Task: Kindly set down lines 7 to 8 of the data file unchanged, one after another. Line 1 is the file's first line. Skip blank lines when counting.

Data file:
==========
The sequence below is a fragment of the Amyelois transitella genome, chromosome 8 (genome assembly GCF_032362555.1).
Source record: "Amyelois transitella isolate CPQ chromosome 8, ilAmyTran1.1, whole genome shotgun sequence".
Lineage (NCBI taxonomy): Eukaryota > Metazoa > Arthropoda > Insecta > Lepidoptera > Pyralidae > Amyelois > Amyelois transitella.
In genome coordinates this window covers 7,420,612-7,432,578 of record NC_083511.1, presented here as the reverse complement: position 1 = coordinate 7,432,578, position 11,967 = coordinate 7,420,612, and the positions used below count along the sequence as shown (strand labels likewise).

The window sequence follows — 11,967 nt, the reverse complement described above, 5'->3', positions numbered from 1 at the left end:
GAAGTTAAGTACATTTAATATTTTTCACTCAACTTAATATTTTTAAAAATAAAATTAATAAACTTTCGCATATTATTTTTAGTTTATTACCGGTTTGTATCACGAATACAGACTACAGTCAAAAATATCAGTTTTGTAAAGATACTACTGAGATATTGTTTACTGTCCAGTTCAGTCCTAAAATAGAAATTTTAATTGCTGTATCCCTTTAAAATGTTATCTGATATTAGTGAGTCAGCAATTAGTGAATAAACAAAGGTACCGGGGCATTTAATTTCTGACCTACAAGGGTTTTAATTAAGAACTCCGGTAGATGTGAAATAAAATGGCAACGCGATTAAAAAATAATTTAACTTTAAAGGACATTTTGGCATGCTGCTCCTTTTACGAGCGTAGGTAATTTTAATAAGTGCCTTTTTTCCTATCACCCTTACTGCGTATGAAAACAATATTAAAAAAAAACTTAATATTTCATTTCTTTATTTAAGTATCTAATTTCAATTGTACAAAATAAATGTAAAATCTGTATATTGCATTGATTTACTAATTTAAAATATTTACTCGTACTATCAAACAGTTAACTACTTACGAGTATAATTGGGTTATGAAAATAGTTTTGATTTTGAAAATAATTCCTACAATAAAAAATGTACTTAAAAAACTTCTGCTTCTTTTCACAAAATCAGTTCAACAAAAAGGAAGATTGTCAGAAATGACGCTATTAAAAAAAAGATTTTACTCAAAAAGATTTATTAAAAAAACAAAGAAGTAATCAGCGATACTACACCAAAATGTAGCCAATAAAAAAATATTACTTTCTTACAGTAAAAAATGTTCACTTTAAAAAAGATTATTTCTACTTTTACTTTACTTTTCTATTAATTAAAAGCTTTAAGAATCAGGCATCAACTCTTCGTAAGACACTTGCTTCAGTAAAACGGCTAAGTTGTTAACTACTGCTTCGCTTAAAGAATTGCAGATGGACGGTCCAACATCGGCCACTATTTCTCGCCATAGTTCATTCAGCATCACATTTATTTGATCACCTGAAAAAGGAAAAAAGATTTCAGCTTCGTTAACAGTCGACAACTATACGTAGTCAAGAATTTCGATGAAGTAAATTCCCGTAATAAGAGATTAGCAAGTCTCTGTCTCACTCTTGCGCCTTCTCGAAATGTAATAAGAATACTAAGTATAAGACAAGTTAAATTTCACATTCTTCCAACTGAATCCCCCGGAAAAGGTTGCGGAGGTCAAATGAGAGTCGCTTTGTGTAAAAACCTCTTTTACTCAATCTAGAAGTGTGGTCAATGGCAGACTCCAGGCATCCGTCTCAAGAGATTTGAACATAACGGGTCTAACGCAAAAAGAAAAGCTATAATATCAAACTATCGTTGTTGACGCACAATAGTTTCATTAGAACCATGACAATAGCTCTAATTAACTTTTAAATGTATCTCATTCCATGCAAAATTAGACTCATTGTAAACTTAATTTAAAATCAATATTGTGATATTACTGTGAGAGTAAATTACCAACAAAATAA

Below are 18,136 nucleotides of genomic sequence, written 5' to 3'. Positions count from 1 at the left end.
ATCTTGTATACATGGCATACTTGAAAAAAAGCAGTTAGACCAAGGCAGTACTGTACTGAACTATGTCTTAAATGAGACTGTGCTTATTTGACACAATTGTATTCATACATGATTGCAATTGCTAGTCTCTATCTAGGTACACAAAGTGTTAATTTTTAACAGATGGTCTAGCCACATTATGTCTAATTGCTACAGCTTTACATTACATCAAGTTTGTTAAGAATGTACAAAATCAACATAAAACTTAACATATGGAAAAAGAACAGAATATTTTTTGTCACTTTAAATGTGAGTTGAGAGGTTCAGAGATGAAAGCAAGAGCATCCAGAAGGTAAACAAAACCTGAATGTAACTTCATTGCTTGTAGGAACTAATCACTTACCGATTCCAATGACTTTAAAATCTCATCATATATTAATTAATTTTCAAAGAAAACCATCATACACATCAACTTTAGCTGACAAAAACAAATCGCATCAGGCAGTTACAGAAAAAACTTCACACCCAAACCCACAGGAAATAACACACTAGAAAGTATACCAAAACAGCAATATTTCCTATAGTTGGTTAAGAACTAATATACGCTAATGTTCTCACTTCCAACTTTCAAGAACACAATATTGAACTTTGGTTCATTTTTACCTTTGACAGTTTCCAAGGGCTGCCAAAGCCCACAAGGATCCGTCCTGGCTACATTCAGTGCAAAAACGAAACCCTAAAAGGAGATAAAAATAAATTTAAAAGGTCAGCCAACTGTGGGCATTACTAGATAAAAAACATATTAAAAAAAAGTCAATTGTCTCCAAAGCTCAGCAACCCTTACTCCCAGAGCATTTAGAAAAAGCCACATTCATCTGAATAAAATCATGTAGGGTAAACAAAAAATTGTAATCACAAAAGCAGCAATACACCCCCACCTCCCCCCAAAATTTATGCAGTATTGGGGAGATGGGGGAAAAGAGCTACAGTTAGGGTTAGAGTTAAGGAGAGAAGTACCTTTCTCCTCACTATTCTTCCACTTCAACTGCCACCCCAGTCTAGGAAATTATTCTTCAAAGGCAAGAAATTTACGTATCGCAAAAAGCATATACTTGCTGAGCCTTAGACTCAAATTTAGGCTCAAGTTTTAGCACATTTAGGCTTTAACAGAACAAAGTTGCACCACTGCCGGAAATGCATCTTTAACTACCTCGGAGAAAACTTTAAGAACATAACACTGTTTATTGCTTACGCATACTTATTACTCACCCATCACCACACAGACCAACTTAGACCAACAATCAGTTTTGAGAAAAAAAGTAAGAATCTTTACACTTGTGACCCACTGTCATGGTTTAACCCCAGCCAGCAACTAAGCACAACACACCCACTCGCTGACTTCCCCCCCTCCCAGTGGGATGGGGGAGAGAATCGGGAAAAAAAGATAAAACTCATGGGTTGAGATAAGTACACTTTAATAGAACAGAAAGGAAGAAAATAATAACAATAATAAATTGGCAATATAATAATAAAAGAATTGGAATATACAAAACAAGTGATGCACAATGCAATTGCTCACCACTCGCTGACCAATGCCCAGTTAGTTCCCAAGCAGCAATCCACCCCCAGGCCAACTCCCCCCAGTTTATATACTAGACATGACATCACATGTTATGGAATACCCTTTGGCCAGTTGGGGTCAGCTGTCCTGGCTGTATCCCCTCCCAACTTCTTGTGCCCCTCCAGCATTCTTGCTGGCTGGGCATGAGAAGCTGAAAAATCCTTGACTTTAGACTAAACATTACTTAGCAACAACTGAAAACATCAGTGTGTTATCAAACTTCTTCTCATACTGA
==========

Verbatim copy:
Below are 18,136 nucleotides of genomic sequence, written 5' to 3'. Positions count from 1 at the left end.
ATCTTGTATACATGGCATACTTGAAAAAAAGCAGTTAGACCAAGGCAGTACTGTACTGAACTATGTCTTAAATGAGACTGTGCTTATTTGACACAATTGTATTCATACATGATTGCAATTGCTAGTCTCTATCTAGGTACACAAAGTGTTAATTTTTAACAGATGGTCTAGCCACATTATGTCTAATTGCTACAGCTTTACATTACATCAAGTTTGTTAAGAATGTACAAAATCAACATAAAACTTAACATATGGAAAAAGAACAGAATATTTTTTGTCACTTTAAATGTGAGTTGAGAGGTTCAGAGATGAAAGCAAGAGCATCCAGAAGGTAAACAAAACCTGAATGTAACTTCATTGCTTGTAGGAACTAATCACTTACCGATTCCAATGACTTTAAAATCTCATCATATATTAATTAATTTTCAAAGAAAACCATCATACACATCAACTTTAGCTGACAAAAACAAATCGCATCAGGCAGTTACAGAAAAAACTTCACACCCAAACCCACAGGAAATAACACACTAGAAAGTATACCAAAACAGCAATATTTCCTATAGTTGGTTAAGAACTAATATACGCTAATGTTCTCACTTCCAACTTTCAAGAACACAATATTGAACTTTGGTTCATTTTTACCTTTGACAGTTTCCAAGGGCTGCCAAAGCCCACAAGGATCCGTCCTGGCTACATTCAGTGCAAAAACGAAACCCTAAAAGGAGATAAAAATAAATTTAAAAGGTCAGCCAACTGTGGGCATTACTAGATAAAAAACATATTAAAAAAAAGTCAATTGTCTCCAAAGCTCAGCAACCCTTACTCCCAGAGCATTTAGAAAAAGCCACATTCATCTGAATAAAATCATGTAGGGTAAACAAAAAATTGTAATCACAAAAGCAGCAATACACCCCCACCTCCCCCCAAAATTTATGCAGTATTGGGGAGATGGGGGAAAAGAGCTACAGTTAGGGTTAGAGTTAAGGAGAGAAGTACCTTTCTCCTCACTATTCTTCCACTTCAACTGCCACCCCAGTCTAGGAAATTATTCTTCAAAGGCAAGAAATTTACGTATCGCAAAAAGCATATACTTGCTGAGCCTTAGACTCAAATTTAGGCTCAAGTTTTAGCACATTTAGGCTTTAACAGAACAAAGTTGCACCACTGCCGGAAATGCATCTTTAACTACCTCGGAGAAAACTTTAAGAACATAACACTGTTTATTGCTTACGCATACTTATTACTCACCCATCACCACACAGACCAACTTAGACCAACAATCAGTTTTGAGAAAAAAAGTAAGAATCTTTACACTTGTGACCCACTGTCATGGTTTAACCCCAGCCAGCAACTAAGCACAACACACCCACTCGCTGACTTCCCCCCCTCCCAGTGGGATGGGGGAGAGAATCGGGAAAAAAAGATAAAACTCATGGGTTGAGATAAGTACACTTTAATAGAACAGAAAGGAAGAAAATAATAACAATAATAAATTGGCAATATAATAATAAAAGAATTGGAATATACAAAACAAGTGATGCACAATGCAATTGCTCACCACTCGCTGACCAATGCCCAGTTAGTTCCCAAGCAGCAATCCACCCCCAGGCCAACTCCCCCCAGTTTATATACTAGACATGACATCACATGTTATGGAATACCCTTTGGCCAGTTGGGGTCAGCTGTCCTGGCTGTATCCCCTCCCAACTTCTTGTGCCCCTCCAGCATTCTTGCTGGCTGGGCATGAGAAGCTGAAAAATCCTTGACTTTAGACTAAACATTACTTAGCAACAACTGAAAACATCAGTGTGTTATCAAACTTCTTCTCATACTGA